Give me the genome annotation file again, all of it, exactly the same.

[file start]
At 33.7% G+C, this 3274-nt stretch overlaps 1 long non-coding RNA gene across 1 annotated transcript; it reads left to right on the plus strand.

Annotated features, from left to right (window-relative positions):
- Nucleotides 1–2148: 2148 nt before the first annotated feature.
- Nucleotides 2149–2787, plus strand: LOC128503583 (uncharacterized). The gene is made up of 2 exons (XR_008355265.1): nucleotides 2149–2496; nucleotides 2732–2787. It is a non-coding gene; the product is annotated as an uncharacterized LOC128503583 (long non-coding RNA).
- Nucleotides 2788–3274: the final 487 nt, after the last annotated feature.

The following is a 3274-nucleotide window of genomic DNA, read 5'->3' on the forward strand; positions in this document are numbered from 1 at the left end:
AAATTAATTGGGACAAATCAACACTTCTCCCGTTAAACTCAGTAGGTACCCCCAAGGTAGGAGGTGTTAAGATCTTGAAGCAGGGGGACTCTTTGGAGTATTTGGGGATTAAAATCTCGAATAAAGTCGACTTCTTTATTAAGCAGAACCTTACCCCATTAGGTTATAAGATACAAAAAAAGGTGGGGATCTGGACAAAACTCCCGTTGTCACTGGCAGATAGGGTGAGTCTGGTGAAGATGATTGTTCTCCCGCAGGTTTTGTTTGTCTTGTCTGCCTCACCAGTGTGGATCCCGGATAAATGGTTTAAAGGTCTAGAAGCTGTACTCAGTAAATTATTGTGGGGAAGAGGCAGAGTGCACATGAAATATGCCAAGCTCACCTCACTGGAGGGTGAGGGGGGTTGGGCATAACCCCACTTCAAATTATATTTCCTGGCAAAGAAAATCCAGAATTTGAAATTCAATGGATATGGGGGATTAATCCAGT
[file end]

At 33.7% G+C, this 3274-nt stretch overlaps 1 long non-coding RNA gene across 1 annotated transcript; it reads left to right on the plus strand.

Annotated features, from left to right (window-relative positions):
- Nucleotides 1–2148: 2148 nt before the first annotated feature.
- Nucleotides 2149–2787, plus strand: LOC128503583 (uncharacterized). The gene is made up of 2 exons (XR_008355265.1): nucleotides 2149–2496; nucleotides 2732–2787. It is a non-coding gene; the product is annotated as an uncharacterized LOC128503583 (long non-coding RNA).
- Nucleotides 2788–3274: the final 487 nt, after the last annotated feature.

The following is a 3274-nucleotide window of genomic DNA, read 5'->3' on the forward strand; positions in this document are numbered from 1 at the left end:
AAATTAATTGGGACAAATCAACACTTCTCCCGTTAAACTCAGTAGGTACCCCCAAGGTAGGAGGTGTTAAGATCTTGAAGCAGGGGGACTCTTTGGAGTATTTGGGGATTAAAATCTCGAATAAAGTCGACTTCTTTATTAAGCAGAACCTTACCCCATTAGGTTATAAGATACAAAAAAAGGTGGGGATCTGGACAAAACTCCCGTTGTCACTGGCAGATAGGGTGAGTCTGGTGAAGATGATTGTTCTCCCGCAGGTTTTGTTTGTCTTGTCTGCCTCACCAGTGTGGATCCCGGATAAATGGTTTAAAGGTCTAGAAGCTGTACTCAGTAAATTATTGTGGGGAAGAGGCAGAGTGCACATGAAATATGCCAAGCTCACCTCACTGGAGGGTGAGGGGGGTTGGGCATAACCCCACTTCAAATTATATTTCCTGGCAAAGAAAATCCAGAATTTGAAATTCAATGGATATGGGGGATTAATCCAGT